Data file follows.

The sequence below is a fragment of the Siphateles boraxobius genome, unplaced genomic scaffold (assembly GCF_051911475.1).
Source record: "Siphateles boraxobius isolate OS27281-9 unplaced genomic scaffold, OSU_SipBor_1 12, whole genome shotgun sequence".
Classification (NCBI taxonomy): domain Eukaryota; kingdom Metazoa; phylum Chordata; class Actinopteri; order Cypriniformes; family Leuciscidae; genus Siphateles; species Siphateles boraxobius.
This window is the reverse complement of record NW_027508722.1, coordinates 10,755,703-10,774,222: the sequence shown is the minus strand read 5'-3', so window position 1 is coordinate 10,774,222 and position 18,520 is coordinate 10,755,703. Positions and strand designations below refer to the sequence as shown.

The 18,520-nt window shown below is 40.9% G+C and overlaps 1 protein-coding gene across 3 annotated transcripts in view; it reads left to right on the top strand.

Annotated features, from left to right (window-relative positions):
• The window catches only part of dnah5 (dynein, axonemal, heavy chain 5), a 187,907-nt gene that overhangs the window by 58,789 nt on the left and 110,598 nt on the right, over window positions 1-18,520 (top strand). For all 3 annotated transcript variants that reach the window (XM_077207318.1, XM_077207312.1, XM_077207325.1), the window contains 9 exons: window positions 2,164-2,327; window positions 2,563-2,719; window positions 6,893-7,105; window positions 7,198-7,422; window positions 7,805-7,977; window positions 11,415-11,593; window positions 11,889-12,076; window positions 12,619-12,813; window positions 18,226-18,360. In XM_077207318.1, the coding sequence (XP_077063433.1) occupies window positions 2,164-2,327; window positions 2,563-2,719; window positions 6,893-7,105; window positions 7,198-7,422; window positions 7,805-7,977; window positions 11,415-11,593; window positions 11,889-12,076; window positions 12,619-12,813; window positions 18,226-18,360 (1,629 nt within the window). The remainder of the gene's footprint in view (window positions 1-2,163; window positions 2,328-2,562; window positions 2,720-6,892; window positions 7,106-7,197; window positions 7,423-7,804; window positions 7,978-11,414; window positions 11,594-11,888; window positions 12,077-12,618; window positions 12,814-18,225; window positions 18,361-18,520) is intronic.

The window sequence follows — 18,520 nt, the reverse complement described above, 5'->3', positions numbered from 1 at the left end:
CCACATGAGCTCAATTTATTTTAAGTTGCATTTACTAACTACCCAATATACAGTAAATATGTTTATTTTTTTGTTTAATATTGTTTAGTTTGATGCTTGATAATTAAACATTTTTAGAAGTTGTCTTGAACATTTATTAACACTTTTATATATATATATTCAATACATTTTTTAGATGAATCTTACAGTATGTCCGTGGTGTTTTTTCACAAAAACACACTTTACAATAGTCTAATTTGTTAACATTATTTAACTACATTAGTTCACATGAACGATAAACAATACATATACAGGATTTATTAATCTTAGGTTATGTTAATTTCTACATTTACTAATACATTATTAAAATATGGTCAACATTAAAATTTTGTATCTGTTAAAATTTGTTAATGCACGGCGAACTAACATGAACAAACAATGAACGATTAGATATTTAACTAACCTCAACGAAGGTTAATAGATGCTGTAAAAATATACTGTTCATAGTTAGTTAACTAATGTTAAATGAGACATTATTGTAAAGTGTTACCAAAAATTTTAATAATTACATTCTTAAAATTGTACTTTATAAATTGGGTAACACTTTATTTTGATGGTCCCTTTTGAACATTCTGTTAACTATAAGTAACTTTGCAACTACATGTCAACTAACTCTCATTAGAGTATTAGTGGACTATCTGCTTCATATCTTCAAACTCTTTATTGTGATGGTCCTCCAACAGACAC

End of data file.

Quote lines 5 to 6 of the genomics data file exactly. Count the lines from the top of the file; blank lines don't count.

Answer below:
The 18,520-nt window shown below is 40.9% G+C and overlaps 1 protein-coding gene across 3 annotated transcripts in view; it reads left to right on the top strand.

Annotated features, from left to right (window-relative positions):